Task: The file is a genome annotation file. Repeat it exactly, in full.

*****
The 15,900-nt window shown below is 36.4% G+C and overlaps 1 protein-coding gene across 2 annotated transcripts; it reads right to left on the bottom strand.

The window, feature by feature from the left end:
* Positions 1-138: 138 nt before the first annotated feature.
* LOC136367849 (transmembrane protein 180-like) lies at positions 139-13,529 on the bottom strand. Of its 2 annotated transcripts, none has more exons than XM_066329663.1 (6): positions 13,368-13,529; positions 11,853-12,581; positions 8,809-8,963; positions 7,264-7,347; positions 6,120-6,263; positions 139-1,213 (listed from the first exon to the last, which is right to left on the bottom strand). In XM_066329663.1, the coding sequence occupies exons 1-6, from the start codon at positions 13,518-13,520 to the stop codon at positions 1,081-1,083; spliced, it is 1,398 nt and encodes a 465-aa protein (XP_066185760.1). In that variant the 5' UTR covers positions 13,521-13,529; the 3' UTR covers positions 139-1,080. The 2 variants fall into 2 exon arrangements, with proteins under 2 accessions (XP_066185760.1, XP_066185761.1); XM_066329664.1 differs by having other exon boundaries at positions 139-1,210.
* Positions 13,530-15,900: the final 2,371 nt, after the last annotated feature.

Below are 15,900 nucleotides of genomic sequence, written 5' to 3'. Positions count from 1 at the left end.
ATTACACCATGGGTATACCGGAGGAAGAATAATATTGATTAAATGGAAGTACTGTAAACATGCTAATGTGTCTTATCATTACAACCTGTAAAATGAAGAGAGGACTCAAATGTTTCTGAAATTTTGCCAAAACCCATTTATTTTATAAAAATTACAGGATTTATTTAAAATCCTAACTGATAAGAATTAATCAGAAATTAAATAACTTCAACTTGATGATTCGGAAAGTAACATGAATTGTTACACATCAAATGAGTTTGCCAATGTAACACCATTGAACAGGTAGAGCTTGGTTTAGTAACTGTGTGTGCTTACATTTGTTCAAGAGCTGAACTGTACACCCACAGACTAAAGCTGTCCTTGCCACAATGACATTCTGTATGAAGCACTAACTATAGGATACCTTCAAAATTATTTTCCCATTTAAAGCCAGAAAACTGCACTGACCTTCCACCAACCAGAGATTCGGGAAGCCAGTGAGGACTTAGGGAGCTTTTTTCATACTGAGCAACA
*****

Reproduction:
The 15,900-nt window shown below is 36.4% G+C and overlaps 1 protein-coding gene across 2 annotated transcripts; it reads right to left on the bottom strand.

The window, feature by feature from the left end:
* Positions 1-138: 138 nt before the first annotated feature.
* LOC136367849 (transmembrane protein 180-like) lies at positions 139-13,529 on the bottom strand. Of its 2 annotated transcripts, none has more exons than XM_066329663.1 (6): positions 13,368-13,529; positions 11,853-12,581; positions 8,809-8,963; positions 7,264-7,347; positions 6,120-6,263; positions 139-1,213 (listed from the first exon to the last, which is right to left on the bottom strand). In XM_066329663.1, the coding sequence occupies exons 1-6, from the start codon at positions 13,518-13,520 to the stop codon at positions 1,081-1,083; spliced, it is 1,398 nt and encodes a 465-aa protein (XP_066185760.1). In that variant the 5' UTR covers positions 13,521-13,529; the 3' UTR covers positions 139-1,080. The 2 variants fall into 2 exon arrangements, with proteins under 2 accessions (XP_066185760.1, XP_066185761.1); XM_066329664.1 differs by having other exon boundaries at positions 139-1,210.
* Positions 13,530-15,900: the final 2,371 nt, after the last annotated feature.

Below are 15,900 nucleotides of genomic sequence, written 5' to 3'. Positions count from 1 at the left end.
ATTACACCATGGGTATACCGGAGGAAGAATAATATTGATTAAATGGAAGTACTGTAAACATGCTAATGTGTCTTATCATTACAACCTGTAAAATGAAGAGAGGACTCAAATGTTTCTGAAATTTTGCCAAAACCCATTTATTTTATAAAAATTACAGGATTTATTTAAAATCCTAACTGATAAGAATTAATCAGAAATTAAATAACTTCAACTTGATGATTCGGAAAGTAACATGAATTGTTACACATCAAATGAGTTTGCCAATGTAACACCATTGAACAGGTAGAGCTTGGTTTAGTAACTGTGTGTGCTTACATTTGTTCAAGAGCTGAACTGTACACCCACAGACTAAAGCTGTCCTTGCCACAATGACATTCTGTATGAAGCACTAACTATAGGATACCTTCAAAATTATTTTCCCATTTAAAGCCAGAAAACTGCACTGACCTTCCACCAACCAGAGATTCGGGAAGCCAGTGAGGACTTAGGGAGCTTTTTTCATACTGAGCAACA